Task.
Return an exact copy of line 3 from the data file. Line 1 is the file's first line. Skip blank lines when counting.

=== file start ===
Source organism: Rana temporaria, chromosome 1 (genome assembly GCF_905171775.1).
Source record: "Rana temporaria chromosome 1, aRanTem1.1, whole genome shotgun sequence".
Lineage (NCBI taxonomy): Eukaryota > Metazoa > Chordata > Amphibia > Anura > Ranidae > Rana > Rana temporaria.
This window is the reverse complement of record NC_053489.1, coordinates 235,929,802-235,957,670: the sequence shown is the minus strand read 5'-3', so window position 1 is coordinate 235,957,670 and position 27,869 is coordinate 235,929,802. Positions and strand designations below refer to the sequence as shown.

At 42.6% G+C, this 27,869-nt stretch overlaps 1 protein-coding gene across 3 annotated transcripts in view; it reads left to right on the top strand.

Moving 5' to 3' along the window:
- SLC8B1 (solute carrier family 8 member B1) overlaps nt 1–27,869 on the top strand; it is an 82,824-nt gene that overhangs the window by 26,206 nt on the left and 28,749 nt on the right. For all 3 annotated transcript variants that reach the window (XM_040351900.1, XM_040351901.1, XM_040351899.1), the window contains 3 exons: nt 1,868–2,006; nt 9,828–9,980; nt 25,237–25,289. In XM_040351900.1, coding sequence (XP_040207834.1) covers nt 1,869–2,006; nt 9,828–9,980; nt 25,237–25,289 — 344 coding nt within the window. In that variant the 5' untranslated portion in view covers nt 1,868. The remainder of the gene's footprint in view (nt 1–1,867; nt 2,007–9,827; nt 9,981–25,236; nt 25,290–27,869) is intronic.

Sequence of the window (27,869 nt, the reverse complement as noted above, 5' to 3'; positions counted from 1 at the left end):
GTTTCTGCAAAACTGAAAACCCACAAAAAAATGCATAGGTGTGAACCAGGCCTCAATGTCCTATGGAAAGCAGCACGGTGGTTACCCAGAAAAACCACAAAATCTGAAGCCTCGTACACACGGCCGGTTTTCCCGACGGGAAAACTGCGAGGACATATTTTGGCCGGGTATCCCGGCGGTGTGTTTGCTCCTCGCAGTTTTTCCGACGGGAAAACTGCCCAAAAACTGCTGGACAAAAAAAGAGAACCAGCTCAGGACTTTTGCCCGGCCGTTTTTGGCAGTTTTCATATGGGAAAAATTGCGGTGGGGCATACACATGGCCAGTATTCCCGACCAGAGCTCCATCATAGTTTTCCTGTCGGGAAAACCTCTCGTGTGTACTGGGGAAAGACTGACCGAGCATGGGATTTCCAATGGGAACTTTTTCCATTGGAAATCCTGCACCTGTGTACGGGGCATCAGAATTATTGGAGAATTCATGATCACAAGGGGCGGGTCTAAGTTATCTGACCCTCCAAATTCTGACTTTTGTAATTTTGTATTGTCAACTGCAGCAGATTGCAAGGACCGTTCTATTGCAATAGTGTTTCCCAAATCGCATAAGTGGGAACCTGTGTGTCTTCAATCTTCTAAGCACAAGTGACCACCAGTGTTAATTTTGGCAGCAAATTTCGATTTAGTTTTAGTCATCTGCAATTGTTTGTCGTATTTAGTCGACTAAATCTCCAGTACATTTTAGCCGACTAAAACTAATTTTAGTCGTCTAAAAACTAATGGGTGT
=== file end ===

Lineage (NCBI taxonomy): Eukaryota > Metazoa > Chordata > Amphibia > Anura > Ranidae > Rana > Rana temporaria.